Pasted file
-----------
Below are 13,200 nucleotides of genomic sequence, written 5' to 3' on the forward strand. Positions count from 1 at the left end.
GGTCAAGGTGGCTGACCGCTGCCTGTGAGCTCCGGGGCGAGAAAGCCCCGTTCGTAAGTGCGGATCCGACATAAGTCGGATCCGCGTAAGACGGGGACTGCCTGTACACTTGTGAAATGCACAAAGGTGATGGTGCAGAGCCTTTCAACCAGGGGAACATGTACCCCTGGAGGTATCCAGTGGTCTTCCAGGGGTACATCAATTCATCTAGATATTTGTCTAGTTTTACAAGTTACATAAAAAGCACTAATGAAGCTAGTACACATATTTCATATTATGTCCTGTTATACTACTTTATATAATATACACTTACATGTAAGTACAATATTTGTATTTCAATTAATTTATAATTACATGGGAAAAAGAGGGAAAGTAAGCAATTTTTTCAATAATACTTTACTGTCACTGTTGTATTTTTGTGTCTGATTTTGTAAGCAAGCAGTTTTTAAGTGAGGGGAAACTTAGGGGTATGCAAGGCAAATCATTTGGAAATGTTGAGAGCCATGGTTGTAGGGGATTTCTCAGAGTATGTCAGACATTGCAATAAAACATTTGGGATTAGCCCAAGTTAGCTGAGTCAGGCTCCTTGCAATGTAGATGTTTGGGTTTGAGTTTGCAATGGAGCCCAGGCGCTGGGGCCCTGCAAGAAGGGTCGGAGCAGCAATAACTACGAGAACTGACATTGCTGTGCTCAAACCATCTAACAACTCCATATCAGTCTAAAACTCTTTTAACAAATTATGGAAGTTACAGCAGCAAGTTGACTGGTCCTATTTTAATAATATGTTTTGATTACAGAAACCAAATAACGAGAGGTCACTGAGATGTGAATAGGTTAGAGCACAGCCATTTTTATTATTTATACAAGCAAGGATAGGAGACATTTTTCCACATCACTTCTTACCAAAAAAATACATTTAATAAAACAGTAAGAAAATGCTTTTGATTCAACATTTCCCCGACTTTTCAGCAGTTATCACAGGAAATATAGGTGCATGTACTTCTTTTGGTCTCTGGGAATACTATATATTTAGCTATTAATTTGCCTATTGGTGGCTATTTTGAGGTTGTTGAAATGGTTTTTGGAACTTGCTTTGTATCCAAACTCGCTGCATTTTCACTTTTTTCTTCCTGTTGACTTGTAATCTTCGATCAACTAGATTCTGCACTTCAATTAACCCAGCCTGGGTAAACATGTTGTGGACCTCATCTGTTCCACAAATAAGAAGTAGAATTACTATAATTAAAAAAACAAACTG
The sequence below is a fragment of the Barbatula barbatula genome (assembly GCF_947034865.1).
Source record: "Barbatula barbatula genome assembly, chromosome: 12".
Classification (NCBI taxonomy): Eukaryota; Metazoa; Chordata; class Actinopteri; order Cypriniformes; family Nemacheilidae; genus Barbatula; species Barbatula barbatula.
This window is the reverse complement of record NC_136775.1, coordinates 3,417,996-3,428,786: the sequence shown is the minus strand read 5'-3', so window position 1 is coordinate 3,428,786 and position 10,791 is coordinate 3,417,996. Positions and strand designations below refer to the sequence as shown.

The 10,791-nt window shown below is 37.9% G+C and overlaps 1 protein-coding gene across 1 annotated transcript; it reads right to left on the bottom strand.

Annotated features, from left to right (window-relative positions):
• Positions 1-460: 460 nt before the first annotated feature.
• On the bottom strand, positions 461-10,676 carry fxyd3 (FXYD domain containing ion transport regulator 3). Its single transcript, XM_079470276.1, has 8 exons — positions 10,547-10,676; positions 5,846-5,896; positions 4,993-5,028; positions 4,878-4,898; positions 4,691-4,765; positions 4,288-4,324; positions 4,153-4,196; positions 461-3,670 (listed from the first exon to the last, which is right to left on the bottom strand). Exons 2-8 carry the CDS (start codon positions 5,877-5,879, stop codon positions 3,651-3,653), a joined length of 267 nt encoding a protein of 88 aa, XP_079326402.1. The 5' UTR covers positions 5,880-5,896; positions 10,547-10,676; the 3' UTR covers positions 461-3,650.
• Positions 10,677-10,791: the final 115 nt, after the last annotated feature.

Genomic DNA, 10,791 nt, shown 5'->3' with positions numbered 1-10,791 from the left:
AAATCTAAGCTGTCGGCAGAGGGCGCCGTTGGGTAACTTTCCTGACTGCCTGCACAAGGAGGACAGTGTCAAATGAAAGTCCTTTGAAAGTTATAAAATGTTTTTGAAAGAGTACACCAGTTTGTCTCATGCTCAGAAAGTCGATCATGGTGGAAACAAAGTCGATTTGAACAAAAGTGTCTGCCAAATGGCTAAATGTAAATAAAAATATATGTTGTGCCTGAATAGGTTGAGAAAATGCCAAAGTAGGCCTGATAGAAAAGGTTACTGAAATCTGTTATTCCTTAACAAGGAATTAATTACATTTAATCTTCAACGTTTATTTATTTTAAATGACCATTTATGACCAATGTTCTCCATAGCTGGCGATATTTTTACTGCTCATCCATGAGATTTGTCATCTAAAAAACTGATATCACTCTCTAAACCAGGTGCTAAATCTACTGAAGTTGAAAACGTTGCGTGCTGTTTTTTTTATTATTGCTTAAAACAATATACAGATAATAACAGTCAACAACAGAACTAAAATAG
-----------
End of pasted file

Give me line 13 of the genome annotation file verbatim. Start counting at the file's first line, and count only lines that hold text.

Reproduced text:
AAATCTAAGCTGTCGGCAGAGGGCGCCGTTGGGTAACTTTCCTGACTGCCTGCACAAGGAGGACAGTGTCAAATGAAAGTCCTTTGAAAGTTATAAAATGTTTTTGAAAGAGTACACCAGTTTGTCTCATGCTCAGAAAGTCGATCATGGTGGAAACAAAGTCGATTTGAACAAAAGTGTCTGCCAAATGGCTAAATGTAAATAAAAATATATGTTGTGCCTGAATAGGTTGAGAAAATGCCAAAGTAGGCCTGATAGAAAAGGTTACTGAAATCTGTTATTCCTTAACAAGGAATTAATTACATTTAATCTTCAACGTTTATTTATTTTAAATGACCATTTATGACCAATGTTCTCCATAGCTGGCGATATTTTTACTGCTCATCCATGAGATTTGTCATCTAAAAAACTGATATCACTCTCTAAACCAGGTGCTAAATCTACTGAAGTTGAAAACGTTGCGTGCTGTTTTTTTTATTATTGCTTAAAACAATATACAGATAATAACAGTCAACAACAGAACTAAAATAG